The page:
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The first actresses at the National Portrait Gallery

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Review of  The first actresses at the National Portrait Gallery

 “very interesting and much visited”

David Franchi – Monday 12th December 2011

The First Actresses: Nell Gwyn to Sarah Siddons” is the first exhibition dedicated to the portraits of the eighteenth century British actresses. This captivating show examines the figures of the first actresses of the history who played in Britain, and in the meantime it considers their liaison with art and the theatre.

On display a collection of 53 actress-portraits and satirical prints, including Nell Gwyn, Lavinia Fenton, Sarah Siddons, Mary Robinson and Dorothy Jordan, by such artists as Reynolds, Gainsborough, Hogarth and Gillray which are major loans from museums, together with works from private collections shown for the first time.

The exhibition shows the remarkable popularity of actress-portraits and provides a vivid spectacle of eighteenth-century femininity, fashion and theatricality. “The First Actresses: Nell Gwyn to Sarah Siddons” shows large paintings of actresses in their celebrated stage roles, intimate and sensual off-stage portraits and mass-produced caricatures and prints, and explores how they contributed to the growing reputation and professional status of leading female performers.

A first topic of the show is historical. Women were first permitted to perform on the English stage in the early 1660s, after the restoration of King Charles II. Before there were no professional actresses and female roles were played by men or boys. Respectable women would not usually consider a career in the theatre. However, because the profession demanded the ability to read and memorise lines and to sing and dance, the first actresses came from varied backgrounds.

In the middle of the eighteenth century the profession of actress was linked to the one of prostitute. Covent Garden was the epicentre of the theatre scene, but it was at the same time famous for its bagnios and brothels. This provoked debates about feminine decorum and the display of women’s body on stage.

The First Actresses” focuses also on the close relationship between visual art and the dramatic arts cradled by the Royal Academy of Arts, founded in 1768, which was interested in creating new forms of expression. Afterwards this brought to the development of the ‘theatrical portraiture’ genre that became popular in the eighteenth century. It consisted in paintings of performers in character or acting in a well-known play.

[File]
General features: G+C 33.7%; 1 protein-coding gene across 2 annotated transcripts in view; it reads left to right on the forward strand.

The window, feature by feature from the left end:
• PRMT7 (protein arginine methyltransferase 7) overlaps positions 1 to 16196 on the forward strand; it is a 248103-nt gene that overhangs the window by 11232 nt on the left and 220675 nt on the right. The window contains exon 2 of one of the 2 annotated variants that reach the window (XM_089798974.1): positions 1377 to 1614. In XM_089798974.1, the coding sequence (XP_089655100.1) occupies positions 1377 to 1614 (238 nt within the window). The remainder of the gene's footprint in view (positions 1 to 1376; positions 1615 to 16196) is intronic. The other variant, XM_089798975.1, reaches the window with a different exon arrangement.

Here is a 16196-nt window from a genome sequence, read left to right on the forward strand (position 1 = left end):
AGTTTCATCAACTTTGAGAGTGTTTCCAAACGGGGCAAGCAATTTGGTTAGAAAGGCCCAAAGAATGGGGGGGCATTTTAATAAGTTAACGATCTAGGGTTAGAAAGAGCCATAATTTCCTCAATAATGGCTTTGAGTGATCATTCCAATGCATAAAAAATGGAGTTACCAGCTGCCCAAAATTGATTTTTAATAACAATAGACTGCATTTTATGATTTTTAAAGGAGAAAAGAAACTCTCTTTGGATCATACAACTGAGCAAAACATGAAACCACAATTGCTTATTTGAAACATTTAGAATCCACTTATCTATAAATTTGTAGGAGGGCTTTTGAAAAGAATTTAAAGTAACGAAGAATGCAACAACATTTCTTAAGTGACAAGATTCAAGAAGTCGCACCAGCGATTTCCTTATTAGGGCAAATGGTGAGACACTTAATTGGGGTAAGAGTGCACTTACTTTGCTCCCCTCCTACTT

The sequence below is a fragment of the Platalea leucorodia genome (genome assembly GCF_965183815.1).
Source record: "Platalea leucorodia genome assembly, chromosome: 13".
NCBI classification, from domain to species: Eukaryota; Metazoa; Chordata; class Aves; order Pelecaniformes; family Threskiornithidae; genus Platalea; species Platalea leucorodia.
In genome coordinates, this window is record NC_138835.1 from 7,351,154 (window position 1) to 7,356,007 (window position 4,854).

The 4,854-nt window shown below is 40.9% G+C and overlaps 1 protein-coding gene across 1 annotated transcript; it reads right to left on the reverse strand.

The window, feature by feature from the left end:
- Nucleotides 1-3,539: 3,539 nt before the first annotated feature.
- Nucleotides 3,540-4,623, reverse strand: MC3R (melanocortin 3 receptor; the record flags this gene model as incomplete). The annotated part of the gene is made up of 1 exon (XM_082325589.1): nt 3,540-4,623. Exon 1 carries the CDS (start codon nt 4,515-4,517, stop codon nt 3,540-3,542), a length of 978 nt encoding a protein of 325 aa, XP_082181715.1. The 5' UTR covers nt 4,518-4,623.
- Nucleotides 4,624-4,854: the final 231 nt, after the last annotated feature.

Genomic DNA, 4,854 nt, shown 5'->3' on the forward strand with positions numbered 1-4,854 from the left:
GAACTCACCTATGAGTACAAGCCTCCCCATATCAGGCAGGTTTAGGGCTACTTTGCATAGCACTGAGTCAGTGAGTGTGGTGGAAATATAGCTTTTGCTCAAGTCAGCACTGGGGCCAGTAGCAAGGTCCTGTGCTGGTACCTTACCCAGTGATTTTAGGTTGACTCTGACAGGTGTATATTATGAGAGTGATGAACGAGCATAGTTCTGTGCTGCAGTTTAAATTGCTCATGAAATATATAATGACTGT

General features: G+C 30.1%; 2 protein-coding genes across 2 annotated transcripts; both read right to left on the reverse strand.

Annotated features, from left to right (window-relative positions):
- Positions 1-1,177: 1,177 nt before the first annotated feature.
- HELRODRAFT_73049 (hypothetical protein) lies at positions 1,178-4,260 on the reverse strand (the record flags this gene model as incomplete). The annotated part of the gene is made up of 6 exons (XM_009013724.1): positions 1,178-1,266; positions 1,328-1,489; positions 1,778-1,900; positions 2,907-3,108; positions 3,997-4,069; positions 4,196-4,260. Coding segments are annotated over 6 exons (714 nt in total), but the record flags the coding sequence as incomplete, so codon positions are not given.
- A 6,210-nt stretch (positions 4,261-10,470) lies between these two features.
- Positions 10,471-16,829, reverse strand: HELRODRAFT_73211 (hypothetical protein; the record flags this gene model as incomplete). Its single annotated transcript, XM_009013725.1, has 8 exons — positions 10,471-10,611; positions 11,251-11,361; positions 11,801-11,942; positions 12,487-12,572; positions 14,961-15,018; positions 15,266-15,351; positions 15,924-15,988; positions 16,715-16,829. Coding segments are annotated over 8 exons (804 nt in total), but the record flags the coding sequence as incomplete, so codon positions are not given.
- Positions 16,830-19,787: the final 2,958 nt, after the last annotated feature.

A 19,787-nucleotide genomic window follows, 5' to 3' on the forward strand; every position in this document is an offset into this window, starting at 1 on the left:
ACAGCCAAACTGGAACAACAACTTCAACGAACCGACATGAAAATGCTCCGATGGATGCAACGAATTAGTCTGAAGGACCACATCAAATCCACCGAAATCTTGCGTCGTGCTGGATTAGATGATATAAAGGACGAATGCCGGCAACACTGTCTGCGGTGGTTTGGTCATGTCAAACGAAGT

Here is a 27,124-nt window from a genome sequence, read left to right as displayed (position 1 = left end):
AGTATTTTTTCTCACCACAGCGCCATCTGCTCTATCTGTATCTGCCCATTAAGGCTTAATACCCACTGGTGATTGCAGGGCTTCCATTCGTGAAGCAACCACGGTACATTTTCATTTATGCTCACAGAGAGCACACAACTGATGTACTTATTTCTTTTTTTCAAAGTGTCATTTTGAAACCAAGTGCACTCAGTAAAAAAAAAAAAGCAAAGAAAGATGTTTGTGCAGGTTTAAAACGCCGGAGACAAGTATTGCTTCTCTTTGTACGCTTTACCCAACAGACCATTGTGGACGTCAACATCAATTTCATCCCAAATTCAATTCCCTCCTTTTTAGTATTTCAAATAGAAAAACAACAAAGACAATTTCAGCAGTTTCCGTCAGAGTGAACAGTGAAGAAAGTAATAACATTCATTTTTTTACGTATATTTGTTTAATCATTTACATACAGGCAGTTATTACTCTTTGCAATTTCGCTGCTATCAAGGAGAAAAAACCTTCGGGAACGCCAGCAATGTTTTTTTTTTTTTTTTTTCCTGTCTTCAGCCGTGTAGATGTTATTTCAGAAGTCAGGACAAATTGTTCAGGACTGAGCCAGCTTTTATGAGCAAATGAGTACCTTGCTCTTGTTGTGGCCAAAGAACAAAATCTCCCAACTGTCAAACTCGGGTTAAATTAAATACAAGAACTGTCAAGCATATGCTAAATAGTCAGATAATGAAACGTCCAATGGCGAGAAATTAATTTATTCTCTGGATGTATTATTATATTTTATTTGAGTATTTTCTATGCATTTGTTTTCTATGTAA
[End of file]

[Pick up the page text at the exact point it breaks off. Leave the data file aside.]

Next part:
Last idea the show highlights is that during the eighteenth century London became an important theatre centre in the world and many international recognised actresses were performing in the capital of Britain.

“The First Actresses: Nell Gwyn to Sarah Siddons” is curated by Professor Gill Perry, supported by Dr Lucy Peltz.

As a complement to the main show there is another National Portrait Gallery exhibition, “The actresses now”, that collects photographic portraits of contemporary British female actresses performing in theatre, film and television. It celebrates the lasting legacy of those pioneering women. This display is not a comprehensive survey, but instead aims to demonstrate the diversity and breadth of contemporaneous talents.

Drawn from the Gallery’s Collection, “The Actress Now” includes women with long and varied acting careers, alongside younger performers who have recently made an impact. The display of 39 works in a range of media includes an oil painting.

Both the shows are very interesting and much visited.

Showing until 08 January 2012 National Portrait Gallery, 2 St. Martins Place, London, WC2H OHE

Published for: www.remotegoat.co.uk

Direct link: http://www.remotegoat.co.uk/review_view.php?uid=7875#reviews


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